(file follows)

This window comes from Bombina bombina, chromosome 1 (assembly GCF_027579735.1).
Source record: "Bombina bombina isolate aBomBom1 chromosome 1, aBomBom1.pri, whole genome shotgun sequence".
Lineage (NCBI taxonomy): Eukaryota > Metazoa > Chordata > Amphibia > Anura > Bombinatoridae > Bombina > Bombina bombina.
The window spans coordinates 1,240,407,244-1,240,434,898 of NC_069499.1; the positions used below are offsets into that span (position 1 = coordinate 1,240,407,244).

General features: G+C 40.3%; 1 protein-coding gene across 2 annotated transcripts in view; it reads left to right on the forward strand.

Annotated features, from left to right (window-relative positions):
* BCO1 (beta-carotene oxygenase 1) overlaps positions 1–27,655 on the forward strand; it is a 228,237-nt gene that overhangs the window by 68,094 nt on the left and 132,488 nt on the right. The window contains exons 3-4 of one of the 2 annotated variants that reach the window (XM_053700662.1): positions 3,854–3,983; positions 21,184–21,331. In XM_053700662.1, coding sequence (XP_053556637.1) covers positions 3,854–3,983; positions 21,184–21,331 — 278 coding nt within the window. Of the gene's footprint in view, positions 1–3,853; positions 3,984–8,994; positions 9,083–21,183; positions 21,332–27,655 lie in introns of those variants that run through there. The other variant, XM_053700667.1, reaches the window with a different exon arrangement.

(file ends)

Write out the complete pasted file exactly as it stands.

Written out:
This window comes from Bombina bombina, chromosome 1 (assembly GCF_027579735.1).
Source record: "Bombina bombina isolate aBomBom1 chromosome 1, aBomBom1.pri, whole genome shotgun sequence".
Lineage (NCBI taxonomy): Eukaryota > Metazoa > Chordata > Amphibia > Anura > Bombinatoridae > Bombina > Bombina bombina.
The window spans coordinates 1,240,407,244-1,240,434,898 of NC_069499.1; the positions used below are offsets into that span (position 1 = coordinate 1,240,407,244).

General features: G+C 40.3%; 1 protein-coding gene across 2 annotated transcripts in view; it reads left to right on the forward strand.

Annotated features, from left to right (window-relative positions):
* BCO1 (beta-carotene oxygenase 1) overlaps positions 1–27,655 on the forward strand; it is a 228,237-nt gene that overhangs the window by 68,094 nt on the left and 132,488 nt on the right. The window contains exons 3-4 of one of the 2 annotated variants that reach the window (XM_053700662.1): positions 3,854–3,983; positions 21,184–21,331. In XM_053700662.1, coding sequence (XP_053556637.1) covers positions 3,854–3,983; positions 21,184–21,331 — 278 coding nt within the window. Of the gene's footprint in view, positions 1–3,853; positions 3,984–8,994; positions 9,083–21,183; positions 21,332–27,655 lie in introns of those variants that run through there. The other variant, XM_053700667.1, reaches the window with a different exon arrangement.